Also be sure to read the article on Webdesigner Depot about the “Do’s and Don’ts of Large Website Backgrounds.”

Text Replacement

You may be aware that not all standard browsers yet support custom fonts embedded on a website. But you can replace text with an image in various ways. One rather simple technique is to use the text-indent property.

Most commonly seen with headings, this technique replaces structured HTML text with an image.

  1. h1 {
  2. background: url(home_h1.gif) no-repeat;
  3. text-indent: -99999px;
  4. }
h1 {
background: url(home_h1.gif) no-repeat;
text-indent: -99999px;

You may sometimes need to specify a width and height (as well as display: block if the element is inline).

  1. .replacethis {
  2. background: url(home_h1.gif) no-repeat;
  3. text-indent: -99999px;
  4. width: 100%;
  5. height: 60px;
  6. display: block; /*–Needed only for inline elements–*/
  7. }
.replacethis {
background: url(home_h1.gif) no-repeat;
text-indent: -99999px;
width: 100%;
height: 60px;
display: block; /*--Needed only for inline elements--*/

Articles on text replacement:

CSS Sprites

CSS Sprites is a technique in which you use background positioning to show only a small area of a larger single background image (the larger image being actually multiple images laid out in a grid and merged into one file).

CSS Sprites

CSS Sprites are commonly used with icons and the hover and active states of images that have replaced links and navigation items.

CSS Sprites

Why use CSS Sprites? CSS Sprites save loading time and cut down on CSS and and HTTP requests. To learn more about CSS Sprites, check out the resources below!

Articles on CSS Sprites:

10. Image Enhancement

You can style images with CSS in various ways, and some designers have made a lot of effort to create very stylish image templates.

One simple trick is the double-border technique, which does not require any additional images and is pure CSS.

Double Border Technique

Your HTML would look like this:

  1. <img class=“double_border” src=“sample.jpg” alt=“” />
<img src="sample.jpg" alt="" />

And your CSS would look like this:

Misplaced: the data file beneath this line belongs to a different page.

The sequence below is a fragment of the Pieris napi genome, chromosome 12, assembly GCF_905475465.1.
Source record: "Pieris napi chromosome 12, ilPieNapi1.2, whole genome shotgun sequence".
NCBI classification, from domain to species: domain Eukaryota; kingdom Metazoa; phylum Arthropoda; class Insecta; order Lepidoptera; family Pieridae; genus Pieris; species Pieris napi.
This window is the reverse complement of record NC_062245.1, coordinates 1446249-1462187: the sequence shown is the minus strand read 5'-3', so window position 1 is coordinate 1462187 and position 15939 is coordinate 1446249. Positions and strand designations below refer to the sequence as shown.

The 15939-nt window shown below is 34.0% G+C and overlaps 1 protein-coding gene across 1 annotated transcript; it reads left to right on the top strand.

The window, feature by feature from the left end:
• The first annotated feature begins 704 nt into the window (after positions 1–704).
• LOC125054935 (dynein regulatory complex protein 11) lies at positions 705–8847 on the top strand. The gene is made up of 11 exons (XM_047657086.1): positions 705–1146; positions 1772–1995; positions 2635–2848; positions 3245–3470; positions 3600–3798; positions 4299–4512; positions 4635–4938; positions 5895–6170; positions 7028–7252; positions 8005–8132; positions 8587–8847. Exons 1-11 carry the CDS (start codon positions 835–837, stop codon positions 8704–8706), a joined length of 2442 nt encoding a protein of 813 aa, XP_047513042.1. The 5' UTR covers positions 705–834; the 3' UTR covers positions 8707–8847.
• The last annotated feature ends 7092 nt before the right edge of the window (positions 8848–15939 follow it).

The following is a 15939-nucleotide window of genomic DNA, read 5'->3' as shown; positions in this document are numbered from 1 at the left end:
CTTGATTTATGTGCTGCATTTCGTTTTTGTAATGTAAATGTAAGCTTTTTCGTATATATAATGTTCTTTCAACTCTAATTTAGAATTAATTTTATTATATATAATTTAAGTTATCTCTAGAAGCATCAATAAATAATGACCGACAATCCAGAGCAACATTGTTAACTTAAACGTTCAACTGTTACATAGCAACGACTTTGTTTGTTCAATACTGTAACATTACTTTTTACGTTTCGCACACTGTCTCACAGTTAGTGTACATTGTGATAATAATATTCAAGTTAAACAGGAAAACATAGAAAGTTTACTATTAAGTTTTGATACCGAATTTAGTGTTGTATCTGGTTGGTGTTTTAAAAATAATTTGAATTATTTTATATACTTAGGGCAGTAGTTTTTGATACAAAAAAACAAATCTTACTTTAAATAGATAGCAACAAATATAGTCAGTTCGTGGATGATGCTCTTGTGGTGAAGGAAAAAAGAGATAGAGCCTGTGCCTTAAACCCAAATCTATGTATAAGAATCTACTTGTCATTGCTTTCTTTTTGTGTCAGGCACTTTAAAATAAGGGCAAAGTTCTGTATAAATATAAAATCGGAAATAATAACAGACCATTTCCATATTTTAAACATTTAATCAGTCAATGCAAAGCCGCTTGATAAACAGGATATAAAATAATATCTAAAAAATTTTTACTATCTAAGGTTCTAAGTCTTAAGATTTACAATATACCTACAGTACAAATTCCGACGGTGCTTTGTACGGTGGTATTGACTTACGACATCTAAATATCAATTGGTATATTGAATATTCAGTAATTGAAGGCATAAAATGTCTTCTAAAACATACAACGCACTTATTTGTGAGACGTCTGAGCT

1. img.double_border {
  2. border: 1px solid #bbb;
  3. padding: 5px; /*Inner border size*/
  4. background: #ddd; /*Inner border color*/
  5. }
img.double_border {
border: 1px solid #bbb;
padding: 5px; /*Inner border size*/
background: #ddd; /*Inner border color*/

Nick La of WebDesigner Wall has a great tutorial on clever tricks to enhance your images. Do check it out!

CSS Sprites

11. PSD to HTML

Now that you have learned the fundamentals of CSS, it’s time to test your skill and build your own website from scratch! Below are some hand-picked tutorials from the best of the Web.


Developing a strong foundation early on is critical to mastering CSS. Given how fast Web technology advances, there is no better time than now to get up to speed on the latest standards and trends.

Hopefully, the techniques we’ve covered here will give you a head start on becoming the ultimate CSS ninja. Good luck, stay hungry and keep learning!

53 Comments to “Mastering CSS Coding: Getting Started”

  • forahobby November 25, 2013 at 9:43 pm

    i have a dream, that is make a big website like Yahoo, Google, Facebook, etc. So i want to start from the smallest thing first. I have learned some programming language like HTML, PHP, Javascript, Jquery, CSS, Visual Basic. Just with my knowledge and my experience with that programming language, can i make a great website that probably not lose much by some big website existing?

  • Hannah November 28, 2013 at 11:19 pm

    Basically I am making a horizontal navbar, and I need all the items to be left aligned, except 1 item which needs to be on the right aligned. I need to know how I would make that one single Item right aligned, preferably using CSS and not javascript.

  • toysruslover November 30, 2013 at 1:23 am

    I recently posted a similar question asking how to remove bordering space of cells in tables but I was told to not design with tables as it is outdated. So I simply placed the images right in without a table. I’m still having the space issue. I have placed the logo & banner image at the top, then a plain color box under that. There is a small space between the images and the color box. I have turned padding, margins, and borders to zero. Please help!

    Thanks in advance!